So many good things have happened to me in the last 4 months. Every time I start to get depressed because I am not “organized” or my “training plan” has been disorganized I have to remember that the root causes are really good things. One good thing, meeting someone very special, is a perfect example. I am also learning and discovering more new things. Like my ability to love and care. And because every good person in your life will add good qualities to ones life you pick up new things. Like courage, the courage to know when what you are doing is more harmful then the excitement of pushing the limits.
As I stood in the Rattlesnake Recreation Area parking lot the night was in full swing. The temps were dropping and it was darker than my favorite coffee. I had been quickly trying to prepare for the Sheep Mountain leg and stay warm at the same time. Another cold tremor came over me as I looked up in the sky for my friend the Big Dipper. Nothing there. The decision was mine alone. The question which seems simple was a complex one for me.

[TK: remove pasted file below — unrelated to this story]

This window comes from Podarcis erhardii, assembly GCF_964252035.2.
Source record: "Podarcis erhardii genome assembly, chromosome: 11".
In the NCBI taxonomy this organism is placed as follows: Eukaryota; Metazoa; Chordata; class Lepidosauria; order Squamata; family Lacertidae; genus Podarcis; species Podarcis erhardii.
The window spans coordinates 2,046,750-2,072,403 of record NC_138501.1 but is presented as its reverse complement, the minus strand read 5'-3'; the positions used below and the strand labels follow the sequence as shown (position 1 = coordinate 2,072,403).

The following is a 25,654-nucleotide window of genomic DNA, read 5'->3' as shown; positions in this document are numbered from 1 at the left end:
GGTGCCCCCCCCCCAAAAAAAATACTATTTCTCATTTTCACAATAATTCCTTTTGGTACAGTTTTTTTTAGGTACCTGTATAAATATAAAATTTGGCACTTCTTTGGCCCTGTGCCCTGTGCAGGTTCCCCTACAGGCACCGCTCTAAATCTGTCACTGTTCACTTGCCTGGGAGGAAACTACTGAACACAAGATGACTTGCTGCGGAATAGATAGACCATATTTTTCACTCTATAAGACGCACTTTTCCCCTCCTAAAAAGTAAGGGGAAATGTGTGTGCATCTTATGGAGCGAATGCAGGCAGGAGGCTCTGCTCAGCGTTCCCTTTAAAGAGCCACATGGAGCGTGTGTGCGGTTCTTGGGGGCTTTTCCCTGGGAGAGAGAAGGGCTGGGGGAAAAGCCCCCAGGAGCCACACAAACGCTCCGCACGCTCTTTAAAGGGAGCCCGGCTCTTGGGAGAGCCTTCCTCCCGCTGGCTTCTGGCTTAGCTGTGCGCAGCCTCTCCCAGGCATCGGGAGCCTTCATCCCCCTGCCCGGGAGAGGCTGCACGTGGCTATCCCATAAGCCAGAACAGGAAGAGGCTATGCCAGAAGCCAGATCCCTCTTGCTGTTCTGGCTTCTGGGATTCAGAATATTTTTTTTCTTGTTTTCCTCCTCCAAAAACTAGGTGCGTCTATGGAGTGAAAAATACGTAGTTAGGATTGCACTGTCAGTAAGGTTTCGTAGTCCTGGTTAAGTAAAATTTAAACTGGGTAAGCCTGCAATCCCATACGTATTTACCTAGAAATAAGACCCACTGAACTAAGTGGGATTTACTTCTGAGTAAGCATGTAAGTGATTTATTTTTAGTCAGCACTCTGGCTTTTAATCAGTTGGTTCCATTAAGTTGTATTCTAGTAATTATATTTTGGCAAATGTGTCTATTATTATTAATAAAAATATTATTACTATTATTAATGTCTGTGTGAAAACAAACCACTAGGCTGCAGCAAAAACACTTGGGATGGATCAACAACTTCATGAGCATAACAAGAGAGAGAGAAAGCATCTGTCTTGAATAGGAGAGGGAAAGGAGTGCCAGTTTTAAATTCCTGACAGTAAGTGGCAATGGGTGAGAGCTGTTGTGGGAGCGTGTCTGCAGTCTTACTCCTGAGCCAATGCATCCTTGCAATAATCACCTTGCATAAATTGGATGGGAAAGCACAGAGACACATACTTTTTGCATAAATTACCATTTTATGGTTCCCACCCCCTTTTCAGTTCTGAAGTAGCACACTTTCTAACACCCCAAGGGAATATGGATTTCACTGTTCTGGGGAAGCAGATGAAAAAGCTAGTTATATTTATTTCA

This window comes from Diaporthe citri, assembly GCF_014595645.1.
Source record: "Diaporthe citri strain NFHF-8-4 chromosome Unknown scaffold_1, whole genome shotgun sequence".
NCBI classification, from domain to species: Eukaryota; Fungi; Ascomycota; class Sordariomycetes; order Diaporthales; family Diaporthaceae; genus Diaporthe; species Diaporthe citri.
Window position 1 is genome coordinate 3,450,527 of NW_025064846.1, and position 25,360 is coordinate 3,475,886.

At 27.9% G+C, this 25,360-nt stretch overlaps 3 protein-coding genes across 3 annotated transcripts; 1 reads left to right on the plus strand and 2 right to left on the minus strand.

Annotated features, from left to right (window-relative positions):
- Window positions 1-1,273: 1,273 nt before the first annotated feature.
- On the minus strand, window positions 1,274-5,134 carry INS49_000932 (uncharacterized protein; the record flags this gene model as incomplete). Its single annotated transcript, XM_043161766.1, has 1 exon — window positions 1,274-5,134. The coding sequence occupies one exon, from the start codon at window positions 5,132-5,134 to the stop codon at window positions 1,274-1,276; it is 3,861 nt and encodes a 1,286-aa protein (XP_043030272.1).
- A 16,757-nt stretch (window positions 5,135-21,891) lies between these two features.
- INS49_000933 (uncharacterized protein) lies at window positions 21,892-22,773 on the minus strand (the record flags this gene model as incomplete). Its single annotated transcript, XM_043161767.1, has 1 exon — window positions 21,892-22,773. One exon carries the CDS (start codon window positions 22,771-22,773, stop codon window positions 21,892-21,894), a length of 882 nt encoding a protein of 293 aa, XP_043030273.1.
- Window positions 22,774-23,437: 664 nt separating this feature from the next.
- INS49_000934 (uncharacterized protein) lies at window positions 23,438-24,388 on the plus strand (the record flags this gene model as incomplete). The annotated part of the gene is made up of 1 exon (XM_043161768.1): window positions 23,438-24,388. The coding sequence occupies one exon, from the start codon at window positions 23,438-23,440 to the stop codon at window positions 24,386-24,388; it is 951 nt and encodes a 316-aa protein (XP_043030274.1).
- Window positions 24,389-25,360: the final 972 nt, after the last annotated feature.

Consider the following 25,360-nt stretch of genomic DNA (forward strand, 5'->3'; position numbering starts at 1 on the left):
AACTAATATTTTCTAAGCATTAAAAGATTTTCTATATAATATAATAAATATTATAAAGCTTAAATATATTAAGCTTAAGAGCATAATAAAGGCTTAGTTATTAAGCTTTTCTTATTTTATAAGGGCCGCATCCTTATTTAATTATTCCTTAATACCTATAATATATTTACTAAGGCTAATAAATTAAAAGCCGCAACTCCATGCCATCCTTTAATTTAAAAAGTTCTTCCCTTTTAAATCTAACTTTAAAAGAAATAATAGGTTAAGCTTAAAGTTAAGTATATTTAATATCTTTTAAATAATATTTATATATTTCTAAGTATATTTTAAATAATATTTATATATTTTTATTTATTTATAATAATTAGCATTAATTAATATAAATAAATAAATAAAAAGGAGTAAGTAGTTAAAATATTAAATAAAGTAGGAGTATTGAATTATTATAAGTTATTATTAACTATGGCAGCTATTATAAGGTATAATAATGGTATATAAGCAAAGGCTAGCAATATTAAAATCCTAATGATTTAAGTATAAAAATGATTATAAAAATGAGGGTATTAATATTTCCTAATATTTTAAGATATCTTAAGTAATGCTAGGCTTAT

Continue and slog for 5 or 6 hours with minimal gear. I could carry a down coat in case of an emergency and could sustain myself easily over night until help arrived. So in reality my life was not in too much danger. It would be uncomfortable, sure. But what part of the RMVQ is comfortable? I was perfectly willing to take the risk. I wondered if this type of drive and intensity is the very thing that set my end to be somewhere deep in the woods alone. Is it the very thing that keeps loved ones at a distance in fear they would be the ones to come and find my body. Is it why up until last year I have been pretty much alone and single?